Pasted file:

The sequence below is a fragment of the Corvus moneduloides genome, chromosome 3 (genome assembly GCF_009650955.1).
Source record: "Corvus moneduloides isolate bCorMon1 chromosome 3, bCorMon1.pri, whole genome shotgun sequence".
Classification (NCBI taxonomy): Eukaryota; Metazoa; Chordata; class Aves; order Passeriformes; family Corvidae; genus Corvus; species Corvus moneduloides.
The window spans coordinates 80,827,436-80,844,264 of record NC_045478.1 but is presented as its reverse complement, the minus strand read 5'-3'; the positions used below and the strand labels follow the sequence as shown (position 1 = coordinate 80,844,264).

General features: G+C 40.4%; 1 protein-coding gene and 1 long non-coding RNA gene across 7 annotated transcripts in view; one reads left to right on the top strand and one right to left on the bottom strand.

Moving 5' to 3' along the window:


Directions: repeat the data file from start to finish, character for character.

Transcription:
The sequence below is a fragment of the Corvus moneduloides genome, chromosome 3 (genome assembly GCF_009650955.1).
Source record: "Corvus moneduloides isolate bCorMon1 chromosome 3, bCorMon1.pri, whole genome shotgun sequence".
Classification (NCBI taxonomy): Eukaryota; Metazoa; Chordata; class Aves; order Passeriformes; family Corvidae; genus Corvus; species Corvus moneduloides.
The window spans coordinates 80,827,436-80,844,264 of record NC_045478.1 but is presented as its reverse complement, the minus strand read 5'-3'; the positions used below and the strand labels follow the sequence as shown (position 1 = coordinate 80,844,264).

General features: G+C 40.4%; 1 protein-coding gene and 1 long non-coding RNA gene across 7 annotated transcripts in view; one reads left to right on the top strand and one right to left on the bottom strand.

Moving 5' to 3' along the window: